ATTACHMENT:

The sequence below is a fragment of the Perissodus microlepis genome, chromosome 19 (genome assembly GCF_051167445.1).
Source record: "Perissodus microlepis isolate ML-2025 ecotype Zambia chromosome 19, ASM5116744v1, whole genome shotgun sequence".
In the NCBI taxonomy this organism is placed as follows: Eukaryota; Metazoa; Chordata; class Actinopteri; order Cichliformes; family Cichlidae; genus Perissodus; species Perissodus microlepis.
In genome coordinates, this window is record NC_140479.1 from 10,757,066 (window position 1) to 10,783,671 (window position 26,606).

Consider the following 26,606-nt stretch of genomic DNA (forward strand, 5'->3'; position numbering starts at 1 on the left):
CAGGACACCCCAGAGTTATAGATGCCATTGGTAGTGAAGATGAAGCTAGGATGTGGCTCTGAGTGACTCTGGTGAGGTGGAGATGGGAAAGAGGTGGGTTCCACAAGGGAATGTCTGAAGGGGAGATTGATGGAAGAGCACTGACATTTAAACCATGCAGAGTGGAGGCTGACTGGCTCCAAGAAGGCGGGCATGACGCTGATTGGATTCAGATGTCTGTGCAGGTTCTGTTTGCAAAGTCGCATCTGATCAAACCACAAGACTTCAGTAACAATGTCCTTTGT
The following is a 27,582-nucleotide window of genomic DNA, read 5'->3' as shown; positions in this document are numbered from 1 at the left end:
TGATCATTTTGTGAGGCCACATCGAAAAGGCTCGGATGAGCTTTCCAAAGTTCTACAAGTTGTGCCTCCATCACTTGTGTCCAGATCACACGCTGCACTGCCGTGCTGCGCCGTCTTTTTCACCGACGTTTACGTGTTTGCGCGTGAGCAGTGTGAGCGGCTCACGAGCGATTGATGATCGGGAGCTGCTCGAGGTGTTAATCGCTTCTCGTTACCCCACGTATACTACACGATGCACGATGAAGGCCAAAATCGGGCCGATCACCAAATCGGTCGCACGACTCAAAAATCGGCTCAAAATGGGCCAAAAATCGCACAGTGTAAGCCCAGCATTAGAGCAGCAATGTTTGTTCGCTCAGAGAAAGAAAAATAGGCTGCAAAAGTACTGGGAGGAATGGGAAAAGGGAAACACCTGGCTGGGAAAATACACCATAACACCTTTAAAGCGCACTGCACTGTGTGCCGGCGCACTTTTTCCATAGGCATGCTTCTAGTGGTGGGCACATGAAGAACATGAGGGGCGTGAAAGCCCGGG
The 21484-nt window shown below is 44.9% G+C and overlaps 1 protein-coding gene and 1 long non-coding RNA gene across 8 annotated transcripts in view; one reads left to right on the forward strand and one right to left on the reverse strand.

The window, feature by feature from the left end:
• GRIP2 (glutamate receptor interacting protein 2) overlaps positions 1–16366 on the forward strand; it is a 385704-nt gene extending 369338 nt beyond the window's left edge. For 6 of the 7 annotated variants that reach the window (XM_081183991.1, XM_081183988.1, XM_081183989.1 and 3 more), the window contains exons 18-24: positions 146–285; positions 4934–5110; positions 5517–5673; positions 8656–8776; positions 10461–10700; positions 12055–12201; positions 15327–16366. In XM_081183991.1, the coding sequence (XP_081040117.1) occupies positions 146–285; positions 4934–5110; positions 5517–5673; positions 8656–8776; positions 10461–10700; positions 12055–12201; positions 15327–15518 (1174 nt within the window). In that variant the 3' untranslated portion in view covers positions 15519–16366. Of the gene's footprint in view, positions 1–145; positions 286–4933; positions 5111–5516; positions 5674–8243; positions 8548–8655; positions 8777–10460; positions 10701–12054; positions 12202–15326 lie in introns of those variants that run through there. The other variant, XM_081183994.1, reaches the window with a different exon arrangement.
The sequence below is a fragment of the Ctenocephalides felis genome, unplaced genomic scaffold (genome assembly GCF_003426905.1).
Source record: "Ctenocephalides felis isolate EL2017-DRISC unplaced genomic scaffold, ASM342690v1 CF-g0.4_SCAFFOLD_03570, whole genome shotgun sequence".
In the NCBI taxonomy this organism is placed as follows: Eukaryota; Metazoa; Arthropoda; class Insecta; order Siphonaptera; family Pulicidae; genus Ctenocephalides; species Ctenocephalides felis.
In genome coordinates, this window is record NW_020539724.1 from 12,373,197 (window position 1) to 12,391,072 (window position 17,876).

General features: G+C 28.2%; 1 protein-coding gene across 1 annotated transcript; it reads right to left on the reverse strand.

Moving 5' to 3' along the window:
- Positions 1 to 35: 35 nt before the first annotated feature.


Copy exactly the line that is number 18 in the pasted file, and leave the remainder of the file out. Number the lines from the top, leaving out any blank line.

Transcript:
- Positions 1 to 35: 35 nt before the first annotated feature.